The NFL is the nation’s most popular professional sports league, with revenues estimated at more than $9 billion annually. Forbes magazine last year estimated the Redskins’ worth at $1.6 billion, third highest in the NFL, and their annual revenue at $373 million. Snyder bought the team, its stadium and its training facility in 1999 for $800 million.
Other NFL teams and franchises in other pro sports have changed names, often when they relocate from one city to another. But not all name changes have been tied to moves. The New York Titans of the former American Football League changed their name to the New York Jets in 1963. Washington’s NBA franchise changed its nickname from the Bullets to the Wizards in 1997, in part because of then-owner Abe Pollin’s concern about the former name’s violent connotation.
When the NBA’s New Orleans Hornets announced in January that they would change their name to the Pelicans, it was reported that the move required league approval but that the NBA was expected to expedite that process. Commissioner David Stern had said he would not object to any new name chosen by owner Tom Benson.
Few team name changes, however, involve a franchise with a storied history and the passion and nostalgia inspired by the Redskins’ name.
“There’s quite a bit of economic impact tied into the name if it’s the Redskins or the Cowboys, if you’re one of the historical franchises like that,” Carter said. “It would need to be a revamping of the entire brand. If you revamp a brand that’s not broken, there’s quite a bit of risk in that. You can be New Coke.”
New revenue, but new costs
NFL teams share a large portion of their revenues, particularly those from national contracts such as television deals and league-wide sponsorships. Carter said he believes “it would absolutely have to be a collaboration” between the team and the league for the Redskins to change their name.
“There’s no doubt they’ve already been in discussions and figured out contingency plans,” Carter said. “The NFL doesn’t want their brand to be damaged by bad PR. There’s no doubt they have been and will continue to work in collaboration on this.”
FedEx, for example, is a major business partner of the Redskins. The Memphis-based global delivery and business-services company purchased the naming rights to the team’s stadium in Landover, now called FedEx Field, in 1999, a deal reported to be worth about $207 million over 27 years.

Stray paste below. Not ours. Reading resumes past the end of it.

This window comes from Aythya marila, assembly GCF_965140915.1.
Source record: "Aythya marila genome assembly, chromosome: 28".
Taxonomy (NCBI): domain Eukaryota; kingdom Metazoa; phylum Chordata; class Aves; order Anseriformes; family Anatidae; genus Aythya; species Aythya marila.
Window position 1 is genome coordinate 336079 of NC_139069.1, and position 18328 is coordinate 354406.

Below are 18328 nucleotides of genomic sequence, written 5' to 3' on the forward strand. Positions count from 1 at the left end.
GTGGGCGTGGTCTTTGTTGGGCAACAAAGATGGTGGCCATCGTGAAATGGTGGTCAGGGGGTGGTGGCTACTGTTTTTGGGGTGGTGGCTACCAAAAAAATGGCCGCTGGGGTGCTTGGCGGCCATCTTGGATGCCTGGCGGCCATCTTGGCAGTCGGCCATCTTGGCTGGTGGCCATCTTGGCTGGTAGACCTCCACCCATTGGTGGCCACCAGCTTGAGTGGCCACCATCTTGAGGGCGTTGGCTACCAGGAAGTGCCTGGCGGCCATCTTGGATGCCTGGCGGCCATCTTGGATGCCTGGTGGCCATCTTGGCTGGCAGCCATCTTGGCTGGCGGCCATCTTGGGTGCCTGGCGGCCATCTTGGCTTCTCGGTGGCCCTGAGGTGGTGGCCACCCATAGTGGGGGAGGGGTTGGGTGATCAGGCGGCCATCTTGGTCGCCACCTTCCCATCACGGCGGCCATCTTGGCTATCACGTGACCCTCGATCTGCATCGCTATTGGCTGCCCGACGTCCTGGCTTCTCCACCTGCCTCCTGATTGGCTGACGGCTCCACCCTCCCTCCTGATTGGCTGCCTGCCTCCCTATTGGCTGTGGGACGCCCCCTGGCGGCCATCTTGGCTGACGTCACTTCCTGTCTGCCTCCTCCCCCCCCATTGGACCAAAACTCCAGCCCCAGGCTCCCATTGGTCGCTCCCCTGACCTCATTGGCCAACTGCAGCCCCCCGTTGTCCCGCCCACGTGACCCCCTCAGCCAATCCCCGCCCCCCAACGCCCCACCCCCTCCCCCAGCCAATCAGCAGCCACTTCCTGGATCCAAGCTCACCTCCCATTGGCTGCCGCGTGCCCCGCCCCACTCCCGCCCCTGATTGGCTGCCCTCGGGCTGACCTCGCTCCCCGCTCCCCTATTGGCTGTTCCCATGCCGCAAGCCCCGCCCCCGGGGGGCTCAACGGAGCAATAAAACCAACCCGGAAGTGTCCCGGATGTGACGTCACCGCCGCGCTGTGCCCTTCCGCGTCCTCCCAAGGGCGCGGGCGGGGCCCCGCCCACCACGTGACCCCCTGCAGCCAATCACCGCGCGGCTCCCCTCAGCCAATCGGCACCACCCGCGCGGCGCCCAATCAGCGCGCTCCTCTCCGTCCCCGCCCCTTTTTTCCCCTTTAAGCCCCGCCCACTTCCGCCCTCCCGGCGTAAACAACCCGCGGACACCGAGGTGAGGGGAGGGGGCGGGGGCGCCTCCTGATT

A spokesperson for FedEx, Jenny Robertson, said in a written statement: “We understand there is a difference of opinion on this issue. Nevertheless, we believe that our sponsorship of FedEx Field continues to be in the best interests of FedEx.”
Feldman said it’s difficult to predict whether the team ever will be forced to change its name because of ongoing federal trademark litigation which, he said, could take years to resolve. The Redskins could choose to retain their name even if they lose their trademark.
One person with knowledge of the league’s inner workings said it’s possible, but not clear-cut, under NFL rules that the league could force a team to change its name over the team’s objection. Important league-wide changes typically require the approval of at least three-quarters of the 32 owners. Feldman said he’s uncertain how such a scenario would play out.
“I don’t know if they could technically force it,” Feldman said. “But they could certainly put pressure on the team to change it.”
A person familiar with the Redskins’ operations dismissed speculation that a name change could result in a significant revenue boost based on sales of merchandise bearing a new name and logo. Most of that revenue is shared with other NFL teams, so any revenue growth likely would be more than offset by costs associated with a name change, the person said.
Carter said the controversy over the team’s name is not felt as intensely in other parts of the country as it is in the Washington area, and there does not appear to be a public consensus on the issue.
“I’m not saying here whether [the name is] appropriate or not,” Carter said. “Whether it’s appropriate or it’s not appropriate, from a business standpoint it has worked well for a long time. Tinkering with that is pretty risky.”